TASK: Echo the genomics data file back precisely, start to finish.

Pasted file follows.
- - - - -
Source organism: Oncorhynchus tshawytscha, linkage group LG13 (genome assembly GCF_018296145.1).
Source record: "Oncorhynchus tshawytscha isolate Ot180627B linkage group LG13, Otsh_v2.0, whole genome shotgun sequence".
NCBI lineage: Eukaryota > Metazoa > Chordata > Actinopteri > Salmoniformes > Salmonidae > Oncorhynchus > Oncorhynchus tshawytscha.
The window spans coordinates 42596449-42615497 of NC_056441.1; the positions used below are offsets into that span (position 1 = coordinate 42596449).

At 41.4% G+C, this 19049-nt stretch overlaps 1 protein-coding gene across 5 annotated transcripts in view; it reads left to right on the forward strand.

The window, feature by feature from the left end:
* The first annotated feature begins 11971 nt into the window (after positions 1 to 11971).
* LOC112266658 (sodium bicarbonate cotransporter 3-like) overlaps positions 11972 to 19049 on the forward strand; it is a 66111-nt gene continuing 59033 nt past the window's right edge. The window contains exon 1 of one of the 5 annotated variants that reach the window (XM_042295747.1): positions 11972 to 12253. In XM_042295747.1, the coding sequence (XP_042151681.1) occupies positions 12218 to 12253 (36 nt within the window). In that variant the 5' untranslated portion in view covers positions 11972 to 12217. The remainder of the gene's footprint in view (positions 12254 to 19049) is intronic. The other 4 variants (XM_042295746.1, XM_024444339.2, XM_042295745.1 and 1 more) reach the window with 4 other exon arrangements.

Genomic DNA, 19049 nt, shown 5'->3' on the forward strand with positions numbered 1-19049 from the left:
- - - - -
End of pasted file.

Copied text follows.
Source organism: Oncorhynchus tshawytscha, linkage group LG13 (genome assembly GCF_018296145.1).
Source record: "Oncorhynchus tshawytscha isolate Ot180627B linkage group LG13, Otsh_v2.0, whole genome shotgun sequence".
NCBI lineage: Eukaryota > Metazoa > Chordata > Actinopteri > Salmoniformes > Salmonidae > Oncorhynchus > Oncorhynchus tshawytscha.
The window spans coordinates 42596449-42615497 of NC_056441.1; the positions used below are offsets into that span (position 1 = coordinate 42596449).

At 41.4% G+C, this 19049-nt stretch overlaps 1 protein-coding gene across 5 annotated transcripts in view; it reads left to right on the forward strand.

The window, feature by feature from the left end:
* The first annotated feature begins 11971 nt into the window (after positions 1 to 11971).
* LOC112266658 (sodium bicarbonate cotransporter 3-like) overlaps positions 11972 to 19049 on the forward strand; it is a 66111-nt gene continuing 59033 nt past the window's right edge. The window contains exon 1 of one of the 5 annotated variants that reach the window (XM_042295747.1): positions 11972 to 12253. In XM_042295747.1, the coding sequence (XP_042151681.1) occupies positions 12218 to 12253 (36 nt within the window). In that variant the 5' untranslated portion in view covers positions 11972 to 12217. The remainder of the gene's footprint in view (positions 12254 to 19049) is intronic. The other 4 variants (XM_042295746.1, XM_024444339.2, XM_042295745.1 and 1 more) reach the window with 4 other exon arrangements.

Genomic DNA, 19049 nt, shown 5'->3' on the forward strand with positions numbered 1-19049 from the left: